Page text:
“You may think this silly, but ever since I can remember I had this urge to be a knight. Not in armor or anything like that. Just in spirit. You know, to help the helpless. To find a wrong and right it. Then somewhere around 13 or 14 it sort of all became an urge to save beautiful damsels in distress. I just wish that somewhere in all of those books I read about knights and dragons they’d have warned me about damsels wearing little straw hats.”
Donald P. Bellisario has made quite a name for himself in television drama. Everyone knows about the huge hits like JAG, NCIS, Magnum, P.I., Quantum Leap, and the original Battlestar Galactica. But are you as familiar with his less than successful shows? Anyone remember First Monday? How about Tales Of The Gold Monkey?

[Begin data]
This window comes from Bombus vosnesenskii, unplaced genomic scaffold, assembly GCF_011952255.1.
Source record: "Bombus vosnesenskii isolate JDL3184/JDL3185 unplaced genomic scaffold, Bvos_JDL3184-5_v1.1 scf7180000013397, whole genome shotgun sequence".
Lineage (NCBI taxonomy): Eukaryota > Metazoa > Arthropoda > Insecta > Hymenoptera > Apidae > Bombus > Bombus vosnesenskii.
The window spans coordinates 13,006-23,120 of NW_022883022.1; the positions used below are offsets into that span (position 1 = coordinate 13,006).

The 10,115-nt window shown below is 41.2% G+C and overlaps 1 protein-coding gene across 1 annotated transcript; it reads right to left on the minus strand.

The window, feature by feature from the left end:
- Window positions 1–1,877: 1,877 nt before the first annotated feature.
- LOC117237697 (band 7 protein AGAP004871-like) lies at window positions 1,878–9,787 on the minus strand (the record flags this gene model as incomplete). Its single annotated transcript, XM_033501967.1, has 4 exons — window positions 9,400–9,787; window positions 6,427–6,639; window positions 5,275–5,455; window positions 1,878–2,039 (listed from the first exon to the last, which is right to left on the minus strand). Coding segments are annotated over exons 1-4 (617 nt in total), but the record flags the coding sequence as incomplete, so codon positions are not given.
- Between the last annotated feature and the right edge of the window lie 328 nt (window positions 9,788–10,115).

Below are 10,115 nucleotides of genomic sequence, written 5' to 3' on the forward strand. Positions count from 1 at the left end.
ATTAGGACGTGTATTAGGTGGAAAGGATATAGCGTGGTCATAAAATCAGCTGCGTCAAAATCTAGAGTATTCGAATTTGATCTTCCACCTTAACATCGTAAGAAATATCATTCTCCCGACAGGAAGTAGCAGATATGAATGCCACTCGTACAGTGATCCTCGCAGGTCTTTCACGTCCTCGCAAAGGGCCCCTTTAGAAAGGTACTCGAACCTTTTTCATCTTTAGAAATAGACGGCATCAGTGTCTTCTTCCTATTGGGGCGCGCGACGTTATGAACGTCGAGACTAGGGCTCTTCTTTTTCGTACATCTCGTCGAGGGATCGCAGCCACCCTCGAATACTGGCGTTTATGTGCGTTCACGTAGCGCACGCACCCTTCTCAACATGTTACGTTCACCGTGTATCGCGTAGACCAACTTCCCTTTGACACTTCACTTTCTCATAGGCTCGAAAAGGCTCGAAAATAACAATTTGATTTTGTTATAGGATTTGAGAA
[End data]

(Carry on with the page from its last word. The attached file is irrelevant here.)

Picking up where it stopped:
Back in 1979, or so at least he claims, Bellisario was trying to shop his idea then called Tales Of The Bronze Monkey to the three networks. All of them took swift passes and left him with an idea that just wasn’t going to reach the land of television. But in 1981 something quite extraordinary happened. Harrison Ford traded his blaster and vest of Han Solo for the whip and fedora of Indiana Jones. Raiders Of The Lost Ark appeared to come from out of nowhere, and it took the world by storm. Suddenly a period piece about a 1930’s adventurer fighting Nazis and investigating ancient tombs and strange islands looked like a very good idea after all. ABC beat the rest to the gate and talked Bellisario into bringing his dusty pilot script to their network. Unfortunately, the two would never really get along. In a year’s time, the show was gone. What happened? Well… that depends upon who you ask. ABC claims the show was cancelled, but Bellisario has been heard to say that he pulled the show away from the network. Whatever the truth, the two sides obviously did not want to work with each other, and Tales Of The Gold Monkey would end up falling remarkably short of 1001 Tales.